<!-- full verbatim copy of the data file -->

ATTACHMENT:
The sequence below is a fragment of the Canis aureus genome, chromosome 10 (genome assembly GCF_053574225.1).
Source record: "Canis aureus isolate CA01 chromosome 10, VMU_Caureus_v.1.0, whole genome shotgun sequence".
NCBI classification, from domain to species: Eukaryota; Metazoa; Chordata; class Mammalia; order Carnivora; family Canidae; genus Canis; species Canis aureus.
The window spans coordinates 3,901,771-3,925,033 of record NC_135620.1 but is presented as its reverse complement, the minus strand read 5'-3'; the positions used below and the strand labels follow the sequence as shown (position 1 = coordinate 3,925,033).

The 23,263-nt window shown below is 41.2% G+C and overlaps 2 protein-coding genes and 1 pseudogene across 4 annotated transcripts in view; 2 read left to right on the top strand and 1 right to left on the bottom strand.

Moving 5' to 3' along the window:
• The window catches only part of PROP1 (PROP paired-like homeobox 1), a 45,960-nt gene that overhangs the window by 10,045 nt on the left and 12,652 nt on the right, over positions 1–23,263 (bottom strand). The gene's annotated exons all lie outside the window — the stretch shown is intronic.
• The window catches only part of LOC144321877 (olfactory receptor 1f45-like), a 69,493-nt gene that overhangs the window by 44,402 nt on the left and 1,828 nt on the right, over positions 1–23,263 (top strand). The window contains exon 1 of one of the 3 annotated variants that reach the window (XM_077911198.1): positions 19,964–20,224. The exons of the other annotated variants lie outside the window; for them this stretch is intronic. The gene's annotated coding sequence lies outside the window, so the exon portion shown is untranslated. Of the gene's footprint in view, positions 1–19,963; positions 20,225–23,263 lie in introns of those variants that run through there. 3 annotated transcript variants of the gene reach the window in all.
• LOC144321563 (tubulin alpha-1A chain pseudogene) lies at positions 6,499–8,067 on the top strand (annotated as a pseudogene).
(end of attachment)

The sequence below is a fragment of the Canis aureus genome, chromosome 10 (genome assembly GCF_053574225.1).
Source record: "Canis aureus isolate CA01 chromosome 10, VMU_Caureus_v.1.0, whole genome shotgun sequence".
NCBI classification, from domain to species: Eukaryota; Metazoa; Chordata; class Mammalia; order Carnivora; family Canidae; genus Canis; species Canis aureus.
The window spans coordinates 3,901,771-3,925,033 of record NC_135620.1 but is presented as its reverse complement, the minus strand read 5'-3'; the positions used below and the strand labels follow the sequence as shown (position 1 = coordinate 3,925,033).

The 23,263-nt window shown below is 41.2% G+C and overlaps 2 protein-coding genes and 1 pseudogene across 4 annotated transcripts in view; 2 read left to right on the top strand and 1 right to left on the bottom strand.

Moving 5' to 3' along the window:
• The window catches only part of PROP1 (PROP paired-like homeobox 1), a 45,960-nt gene that overhangs the window by 10,045 nt on the left and 12,652 nt on the right, over positions 1–23,263 (bottom strand). The gene's annotated exons all lie outside the window — the stretch shown is intronic.
• The window catches only part of LOC144321877 (olfactory receptor 1f45-like), a 69,493-nt gene that overhangs the window by 44,402 nt on the left and 1,828 nt on the right, over positions 1–23,263 (top strand). The window contains exon 1 of one of the 3 annotated variants that reach the window (XM_077911198.1): positions 19,964–20,224. The exons of the other annotated variants lie outside the window; for them this stretch is intronic. The gene's annotated coding sequence lies outside the window, so the exon portion shown is untranslated. Of the gene's footprint in view, positions 1–19,963; positions 20,225–23,263 lie in introns of those variants that run through there. 3 annotated transcript variants of the gene reach the window in all.
• LOC144321563 (tubulin alpha-1A chain pseudogene) lies at positions 6,499–8,067 on the top strand (annotated as a pseudogene).